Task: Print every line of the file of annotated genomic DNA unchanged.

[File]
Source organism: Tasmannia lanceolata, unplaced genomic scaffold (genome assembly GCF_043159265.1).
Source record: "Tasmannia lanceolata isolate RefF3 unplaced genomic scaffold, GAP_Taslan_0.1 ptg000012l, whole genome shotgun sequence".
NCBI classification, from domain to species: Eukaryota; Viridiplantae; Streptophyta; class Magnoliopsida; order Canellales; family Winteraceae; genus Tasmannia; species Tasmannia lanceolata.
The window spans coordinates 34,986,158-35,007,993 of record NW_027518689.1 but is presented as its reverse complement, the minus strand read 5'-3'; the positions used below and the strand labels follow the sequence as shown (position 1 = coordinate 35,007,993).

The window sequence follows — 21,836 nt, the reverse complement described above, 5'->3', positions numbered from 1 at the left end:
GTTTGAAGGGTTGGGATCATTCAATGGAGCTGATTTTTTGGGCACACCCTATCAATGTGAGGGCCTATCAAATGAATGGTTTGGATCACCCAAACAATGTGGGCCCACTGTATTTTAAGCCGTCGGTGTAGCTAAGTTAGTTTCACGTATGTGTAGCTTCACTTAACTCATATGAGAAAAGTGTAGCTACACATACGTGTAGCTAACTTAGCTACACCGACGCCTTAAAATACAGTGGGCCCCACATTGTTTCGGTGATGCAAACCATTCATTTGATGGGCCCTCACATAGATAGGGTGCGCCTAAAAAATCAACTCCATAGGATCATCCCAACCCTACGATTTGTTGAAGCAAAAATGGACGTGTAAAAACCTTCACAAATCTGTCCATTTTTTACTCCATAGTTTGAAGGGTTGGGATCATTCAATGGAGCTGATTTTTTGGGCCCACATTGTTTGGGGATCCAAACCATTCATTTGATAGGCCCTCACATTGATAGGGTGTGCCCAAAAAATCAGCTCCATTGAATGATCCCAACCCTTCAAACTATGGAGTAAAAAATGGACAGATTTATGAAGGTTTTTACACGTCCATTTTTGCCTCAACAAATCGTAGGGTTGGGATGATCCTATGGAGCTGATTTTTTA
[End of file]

Source organism: Tasmannia lanceolata, unplaced genomic scaffold (genome assembly GCF_043159265.1).
Source record: "Tasmannia lanceolata isolate RefF3 unplaced genomic scaffold, GAP_Taslan_0.1 ptg000012l, whole genome shotgun sequence".
NCBI classification, from domain to species: Eukaryota; Viridiplantae; Streptophyta; class Magnoliopsida; order Canellales; family Winteraceae; genus Tasmannia; species Tasmannia lanceolata.
The window spans coordinates 34,986,158-35,007,993 of record NW_027518689.1 but is presented as its reverse complement, the minus strand read 5'-3'; the positions used below and the strand labels follow the sequence as shown (position 1 = coordinate 35,007,993).

The window sequence follows — 21,836 nt, the reverse complement described above, 5'->3', positions numbered from 1 at the left end:
GTTTGAAGGGTTGGGATCATTCAATGGAGCTGATTTTTTGGGCACACCCTATCAATGTGAGGGCCTATCAAATGAATGGTTTGGATCACCCAAACAATGTGGGCCCACTGTATTTTAAGCCGTCGGTGTAGCTAAGTTAGTTTCACGTATGTGTAGCTTCACTTAACTCATATGAGAAAAGTGTAGCTACACATACGTGTAGCTAACTTAGCTACACCGACGCCTTAAAATACAGTGGGCCCCACATTGTTTCGGTGATGCAAACCATTCATTTGATGGGCCCTCACATAGATAGGGTGCGCCTAAAAAATCAACTCCATAGGATCATCCCAACCCTACGATTTGTTGAAGCAAAAATGGACGTGTAAAAACCTTCACAAATCTGTCCATTTTTTACTCCATAGTTTGAAGGGTTGGGATCATTCAATGGAGCTGATTTTTTGGGCCCACATTGTTTGGGGATCCAAACCATTCATTTGATAGGCCCTCACATTGATAGGGTGTGCCCAAAAAATCAGCTCCATTGAATGATCCCAACCCTTCAAACTATGGAGTAAAAAATGGACAGATTTATGAAGGTTTTTACACGTCCATTTTTGCCTCAACAAATCGTAGGGTTGGGATGATCCTATGGAGCTGATTTTTTA